With great power comes great responsibility. Powerful words. We’re not talking about a web-slinging superhero though, but a different type of web altogether -the World Wide Web- and with the ongoing expansion of the Internet of Things, its increasing connection to the physical world is inspiring awe and wonder, but also a growing necessity for out-of-the-box thinking and creative risk assessment from cyber security experts the world over.
Here at Panda Security, we have gathered a few of our ideas on ways that hackers could get unprecedented access to your daily lives through the app-integrated devices you keep at home.
Ways hackers could get unprecedented access to your daily lives
A Doorway Ransom?
As the Internet of Things continues to integrate seemingly inane and unrelated objects, an entire comprehensive home operating system seems increasingly likely. While this will turn your house into a streamlined living space completely catered to your comfort, it could also put you at greater risk of falling victim to a cyber attack in your own home.
Central to any future smart home’s security would surely be its locking system.
Recent investigation, though, has shown that smart locks are alarmingly easy to hack, making them embarrassingly unable to guarantee the function they are there to provide in the first place.
Current systems simply make it too easy for a cyber hacker to actually physically enter your home.
We’ve thought further ahead though; what if a hacker were to completely invert their use of this technological weak spot in the future? If a smart lock can be compromised in order to open it, maybe hackers will find a way to keep your doorway completely shut.
The future’s equivalent of a home invasion could be completely silent, a hacker controlling events from a distance, perhaps asking for a sizeable ransom before letting you out of your own home.
It may make a terrible idea for a film script (Home Very Alone) but it’s a terrifying thought nonetheless. If all of your security devices are interlinked, cyber attackers could potentially also have access to your house alarm and even your car keys.
Smoke Screen Smoke Alarm
One safety feature that is already incorporated into some smart smoke detectors available on the market is the ability to let a smart house pull information from, and manipulate, other smart devices so that they can react accordingly in case of an emergency. This feature is implemented for the user’s safety, allowing a house that detects a fire, for example, to unlock all the doors in the house in aid of a speedy exit.
That is a great example of the way IoT businesses are working to seamlessly integrate and interconnect devices within smart homes. However, there is one strong reservation; if this technology is breached by a cyber attacker, there is the potential for setting off a chain reaction that could greatly reduce the safety of a smart home.
Another way that a hacker could potentially intrude from afar is by setting off a false smoke alarm that will send for the fire services. The chaotic scene could act as a smoke screen, making you a soft target for other potentially malicious cyber attacks.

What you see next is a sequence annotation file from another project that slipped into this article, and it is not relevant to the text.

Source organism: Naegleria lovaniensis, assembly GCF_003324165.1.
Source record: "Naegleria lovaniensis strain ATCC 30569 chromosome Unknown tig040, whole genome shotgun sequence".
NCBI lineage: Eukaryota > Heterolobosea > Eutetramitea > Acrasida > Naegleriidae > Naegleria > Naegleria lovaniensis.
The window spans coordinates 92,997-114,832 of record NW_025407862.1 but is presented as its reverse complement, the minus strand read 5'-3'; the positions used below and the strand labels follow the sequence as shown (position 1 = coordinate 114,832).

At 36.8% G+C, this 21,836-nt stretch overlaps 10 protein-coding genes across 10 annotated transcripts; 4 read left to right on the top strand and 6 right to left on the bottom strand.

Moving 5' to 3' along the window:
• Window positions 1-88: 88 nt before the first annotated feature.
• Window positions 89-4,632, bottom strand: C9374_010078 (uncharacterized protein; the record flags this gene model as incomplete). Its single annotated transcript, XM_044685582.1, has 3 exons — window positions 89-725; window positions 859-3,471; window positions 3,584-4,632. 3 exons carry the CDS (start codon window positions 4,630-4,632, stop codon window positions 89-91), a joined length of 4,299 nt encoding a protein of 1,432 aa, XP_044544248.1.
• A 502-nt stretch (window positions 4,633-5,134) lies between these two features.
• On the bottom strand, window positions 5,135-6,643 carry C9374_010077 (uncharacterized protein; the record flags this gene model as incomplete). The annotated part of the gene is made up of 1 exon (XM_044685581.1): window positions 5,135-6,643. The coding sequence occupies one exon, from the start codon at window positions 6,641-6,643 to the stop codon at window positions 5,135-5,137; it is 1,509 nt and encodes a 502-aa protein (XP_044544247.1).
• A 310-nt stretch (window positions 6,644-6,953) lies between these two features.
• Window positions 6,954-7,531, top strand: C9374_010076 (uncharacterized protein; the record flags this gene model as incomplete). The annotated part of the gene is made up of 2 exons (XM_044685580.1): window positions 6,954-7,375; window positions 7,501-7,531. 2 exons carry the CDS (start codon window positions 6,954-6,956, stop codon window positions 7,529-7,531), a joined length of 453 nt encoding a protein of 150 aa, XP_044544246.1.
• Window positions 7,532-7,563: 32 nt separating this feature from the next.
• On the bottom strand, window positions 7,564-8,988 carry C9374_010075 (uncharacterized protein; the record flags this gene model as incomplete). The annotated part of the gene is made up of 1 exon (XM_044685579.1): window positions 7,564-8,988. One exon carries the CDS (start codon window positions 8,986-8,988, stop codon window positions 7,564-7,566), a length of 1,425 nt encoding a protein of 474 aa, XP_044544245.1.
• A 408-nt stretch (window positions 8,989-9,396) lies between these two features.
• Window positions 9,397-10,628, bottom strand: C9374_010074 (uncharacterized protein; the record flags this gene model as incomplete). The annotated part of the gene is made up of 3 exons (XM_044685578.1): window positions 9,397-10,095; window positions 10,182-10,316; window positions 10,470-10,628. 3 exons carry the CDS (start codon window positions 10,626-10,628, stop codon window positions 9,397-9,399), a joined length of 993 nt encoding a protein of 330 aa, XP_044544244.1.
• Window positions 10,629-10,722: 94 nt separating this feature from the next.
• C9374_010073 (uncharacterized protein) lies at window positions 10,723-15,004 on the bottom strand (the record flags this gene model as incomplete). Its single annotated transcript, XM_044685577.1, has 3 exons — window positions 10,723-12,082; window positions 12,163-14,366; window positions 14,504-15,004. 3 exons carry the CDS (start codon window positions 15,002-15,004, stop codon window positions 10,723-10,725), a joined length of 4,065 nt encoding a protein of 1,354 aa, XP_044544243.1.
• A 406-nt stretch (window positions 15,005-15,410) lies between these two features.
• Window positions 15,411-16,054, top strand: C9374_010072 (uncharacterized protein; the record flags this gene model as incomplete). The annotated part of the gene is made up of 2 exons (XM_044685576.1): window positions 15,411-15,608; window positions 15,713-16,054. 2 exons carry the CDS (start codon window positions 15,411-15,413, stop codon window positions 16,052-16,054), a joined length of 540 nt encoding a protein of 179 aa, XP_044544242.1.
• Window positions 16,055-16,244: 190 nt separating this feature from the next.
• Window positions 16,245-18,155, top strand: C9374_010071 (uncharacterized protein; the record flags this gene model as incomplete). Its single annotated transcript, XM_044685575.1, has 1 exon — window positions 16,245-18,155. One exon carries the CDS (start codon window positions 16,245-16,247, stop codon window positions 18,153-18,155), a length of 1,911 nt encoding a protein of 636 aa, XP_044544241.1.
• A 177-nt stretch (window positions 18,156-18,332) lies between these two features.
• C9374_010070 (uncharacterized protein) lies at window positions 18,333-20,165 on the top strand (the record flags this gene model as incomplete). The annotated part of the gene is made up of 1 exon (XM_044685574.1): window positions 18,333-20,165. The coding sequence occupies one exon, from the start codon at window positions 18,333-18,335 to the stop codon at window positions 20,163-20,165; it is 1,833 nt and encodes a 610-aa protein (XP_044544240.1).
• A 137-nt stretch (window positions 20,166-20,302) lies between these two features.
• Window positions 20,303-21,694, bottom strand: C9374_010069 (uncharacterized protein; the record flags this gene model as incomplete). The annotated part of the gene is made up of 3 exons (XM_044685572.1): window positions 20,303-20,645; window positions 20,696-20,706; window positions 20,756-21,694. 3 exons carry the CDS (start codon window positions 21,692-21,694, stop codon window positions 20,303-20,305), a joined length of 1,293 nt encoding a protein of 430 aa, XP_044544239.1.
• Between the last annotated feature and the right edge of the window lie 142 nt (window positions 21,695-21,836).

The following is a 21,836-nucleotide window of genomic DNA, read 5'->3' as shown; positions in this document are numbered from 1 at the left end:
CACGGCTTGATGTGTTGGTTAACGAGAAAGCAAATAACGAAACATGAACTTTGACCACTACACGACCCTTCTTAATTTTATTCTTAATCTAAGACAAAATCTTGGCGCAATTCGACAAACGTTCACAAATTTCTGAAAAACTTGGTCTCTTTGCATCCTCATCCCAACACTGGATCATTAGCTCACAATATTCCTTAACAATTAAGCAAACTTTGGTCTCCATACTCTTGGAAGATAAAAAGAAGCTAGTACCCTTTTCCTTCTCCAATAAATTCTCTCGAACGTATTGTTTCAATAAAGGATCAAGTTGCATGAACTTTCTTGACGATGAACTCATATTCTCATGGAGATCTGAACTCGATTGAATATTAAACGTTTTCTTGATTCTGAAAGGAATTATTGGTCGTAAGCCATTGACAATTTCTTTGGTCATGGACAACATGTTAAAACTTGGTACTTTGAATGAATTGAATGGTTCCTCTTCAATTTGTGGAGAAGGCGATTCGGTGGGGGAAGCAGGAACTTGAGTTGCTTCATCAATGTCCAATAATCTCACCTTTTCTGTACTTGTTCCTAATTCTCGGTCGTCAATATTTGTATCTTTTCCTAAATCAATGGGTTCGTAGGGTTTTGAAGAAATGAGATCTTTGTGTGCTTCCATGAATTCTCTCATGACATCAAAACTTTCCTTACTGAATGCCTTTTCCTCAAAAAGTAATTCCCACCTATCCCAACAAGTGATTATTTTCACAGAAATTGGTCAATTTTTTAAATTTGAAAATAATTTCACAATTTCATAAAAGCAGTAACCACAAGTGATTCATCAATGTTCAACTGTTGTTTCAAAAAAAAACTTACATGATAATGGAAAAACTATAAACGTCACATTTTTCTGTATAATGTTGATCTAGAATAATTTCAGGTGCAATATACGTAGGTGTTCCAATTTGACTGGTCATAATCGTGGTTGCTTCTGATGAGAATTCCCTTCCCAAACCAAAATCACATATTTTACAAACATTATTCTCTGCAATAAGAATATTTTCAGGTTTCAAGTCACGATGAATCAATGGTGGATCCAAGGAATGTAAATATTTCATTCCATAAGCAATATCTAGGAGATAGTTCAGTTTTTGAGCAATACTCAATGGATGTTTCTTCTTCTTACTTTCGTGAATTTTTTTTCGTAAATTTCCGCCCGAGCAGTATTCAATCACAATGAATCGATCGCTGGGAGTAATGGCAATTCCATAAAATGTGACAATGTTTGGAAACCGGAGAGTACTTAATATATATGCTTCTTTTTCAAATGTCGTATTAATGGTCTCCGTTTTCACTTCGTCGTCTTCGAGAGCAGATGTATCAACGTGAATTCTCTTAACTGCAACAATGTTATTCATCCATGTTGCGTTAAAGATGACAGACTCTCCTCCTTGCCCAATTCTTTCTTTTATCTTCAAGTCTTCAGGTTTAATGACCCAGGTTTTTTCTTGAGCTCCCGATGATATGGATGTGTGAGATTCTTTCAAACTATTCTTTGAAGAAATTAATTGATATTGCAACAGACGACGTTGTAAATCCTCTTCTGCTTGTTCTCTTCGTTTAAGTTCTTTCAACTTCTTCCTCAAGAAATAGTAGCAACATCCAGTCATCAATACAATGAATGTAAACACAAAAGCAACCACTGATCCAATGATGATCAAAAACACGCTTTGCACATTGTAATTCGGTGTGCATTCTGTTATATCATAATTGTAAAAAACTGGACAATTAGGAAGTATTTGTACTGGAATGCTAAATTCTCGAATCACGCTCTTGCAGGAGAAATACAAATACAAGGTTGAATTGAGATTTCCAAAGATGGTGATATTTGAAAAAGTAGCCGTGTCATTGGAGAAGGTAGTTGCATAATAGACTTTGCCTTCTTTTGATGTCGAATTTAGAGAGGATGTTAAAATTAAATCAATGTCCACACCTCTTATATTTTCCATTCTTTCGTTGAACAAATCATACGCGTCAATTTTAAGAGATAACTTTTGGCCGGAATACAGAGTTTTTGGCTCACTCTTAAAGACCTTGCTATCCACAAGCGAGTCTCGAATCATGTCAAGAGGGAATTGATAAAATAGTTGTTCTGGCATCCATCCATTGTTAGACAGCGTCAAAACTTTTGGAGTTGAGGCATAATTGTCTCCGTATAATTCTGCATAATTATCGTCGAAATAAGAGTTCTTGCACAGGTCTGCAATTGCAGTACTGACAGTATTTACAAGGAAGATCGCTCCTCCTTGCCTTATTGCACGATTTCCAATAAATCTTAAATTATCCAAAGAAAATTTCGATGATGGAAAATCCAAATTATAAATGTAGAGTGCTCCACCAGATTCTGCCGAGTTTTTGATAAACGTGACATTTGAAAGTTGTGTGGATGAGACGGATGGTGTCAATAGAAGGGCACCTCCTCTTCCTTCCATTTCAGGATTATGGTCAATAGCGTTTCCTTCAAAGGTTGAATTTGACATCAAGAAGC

The Hoover of Death
One of our wilder ideas perhaps, but with all the furor about exploding mobile phones at the moment, we’re aware that IoT is increasingly putting us in the position of giving hackers access to potentially explosive devices!
Could this be manipulated in a cyber attack? Attackers typically work en masse, such as in distributed denial of service attacks (DDOS), where thousands of emails or requests are sent to a server to slow down or crash the intended target’s servers.
If that’s the case we could face a future in which hackers try to send as many machines into overdrive as possible in the hope that some will malfunction. A terrifying prospect, and perhaps part of the reason for which government agencies have been liaising on the potential dangers of IoT related cyber attacks.
Beware the Fridge
Remember that Simpsons episode in which Marge falls for a Pierce Brosnan voiced AI house operating system that does the cooking and is secretly planning to “get rid” of the rest of the family? As bemusing as it may seem we may only be a few small technological leaps away from mirroring the events of that hilarious, yet horrifying, HAL parody.
Ok, granted your fridge isn’t about to have an intelligent conversation with you, and much less hatch a murderous scheme against your family. However, as far back as two years ago, the CIA were highlighting the threat of smart refrigerators in people’s homes.
The Central Intelligence Agency were alarmed when a refrigerator was used as part of a “zombie” network to perform a DDOS attack. All of this unbeknownst to its owners, who had no idea their fridge had taken on a, quite devilish, new purpose aside from keeping tomorrow’s lunch cool.
As these devices become smarter, tracking your shopping habits and ordering deliveries for the home, could a hacker gain access to your bank details or disrupt your order? All we know is that AI and fridges are best left as a spooky cartoon vision for now!